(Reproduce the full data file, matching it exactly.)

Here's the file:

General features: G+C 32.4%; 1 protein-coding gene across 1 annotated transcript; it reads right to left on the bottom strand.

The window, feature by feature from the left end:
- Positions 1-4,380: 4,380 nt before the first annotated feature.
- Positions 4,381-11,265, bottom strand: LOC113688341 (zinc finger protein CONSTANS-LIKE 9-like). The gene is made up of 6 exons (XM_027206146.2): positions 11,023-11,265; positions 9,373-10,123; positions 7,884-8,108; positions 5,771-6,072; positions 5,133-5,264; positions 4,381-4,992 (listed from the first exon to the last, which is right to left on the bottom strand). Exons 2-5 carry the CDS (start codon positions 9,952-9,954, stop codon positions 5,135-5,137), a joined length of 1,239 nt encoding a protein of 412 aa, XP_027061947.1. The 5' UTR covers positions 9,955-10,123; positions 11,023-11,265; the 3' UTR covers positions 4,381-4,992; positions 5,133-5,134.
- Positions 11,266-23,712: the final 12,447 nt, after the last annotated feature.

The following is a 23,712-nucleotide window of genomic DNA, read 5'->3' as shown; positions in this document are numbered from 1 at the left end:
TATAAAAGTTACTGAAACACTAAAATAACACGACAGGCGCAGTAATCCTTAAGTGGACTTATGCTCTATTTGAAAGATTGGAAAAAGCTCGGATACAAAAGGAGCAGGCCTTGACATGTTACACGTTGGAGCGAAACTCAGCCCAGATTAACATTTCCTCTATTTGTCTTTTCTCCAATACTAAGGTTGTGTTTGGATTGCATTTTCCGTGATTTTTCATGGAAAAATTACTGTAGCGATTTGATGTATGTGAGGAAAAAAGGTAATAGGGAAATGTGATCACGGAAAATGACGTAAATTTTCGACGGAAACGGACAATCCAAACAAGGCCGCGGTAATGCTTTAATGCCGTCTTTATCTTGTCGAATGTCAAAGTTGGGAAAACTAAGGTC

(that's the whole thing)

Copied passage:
General features: G+C 32.4%; 1 protein-coding gene across 1 annotated transcript; it reads right to left on the bottom strand.

The window, feature by feature from the left end:
- Positions 1-4,380: 4,380 nt before the first annotated feature.
- Positions 4,381-11,265, bottom strand: LOC113688341 (zinc finger protein CONSTANS-LIKE 9-like). The gene is made up of 6 exons (XM_027206146.2): positions 11,023-11,265; positions 9,373-10,123; positions 7,884-8,108; positions 5,771-6,072; positions 5,133-5,264; positions 4,381-4,992 (listed from the first exon to the last, which is right to left on the bottom strand). Exons 2-5 carry the CDS (start codon positions 9,952-9,954, stop codon positions 5,135-5,137), a joined length of 1,239 nt encoding a protein of 412 aa, XP_027061947.1. The 5' UTR covers positions 9,955-10,123; positions 11,023-11,265; the 3' UTR covers positions 4,381-4,992; positions 5,133-5,134.
- Positions 11,266-23,712: the final 12,447 nt, after the last annotated feature.

The following is a 23,712-nucleotide window of genomic DNA, read 5'->3' as shown; positions in this document are numbered from 1 at the left end:
TATAAAAGTTACTGAAACACTAAAATAACACGACAGGCGCAGTAATCCTTAAGTGGACTTATGCTCTATTTGAAAGATTGGAAAAAGCTCGGATACAAAAGGAGCAGGCCTTGACATGTTACACGTTGGAGCGAAACTCAGCCCAGATTAACATTTCCTCTATTTGTCTTTTCTCCAATACTAAGGTTGTGTTTGGATTGCATTTTCCGTGATTTTTCATGGAAAAATTACTGTAGCGATTTGATGTATGTGAGGAAAAAAGGTAATAGGGAAATGTGATCACGGAAAATGACGTAAATTTTCGACGGAAACGGACAATCCAAACAAGGCCGCGGTAATGCTTTAATGCCGTCTTTATCTTGTCGAATGTCAAAGTTGGGAAAACTAAGGTC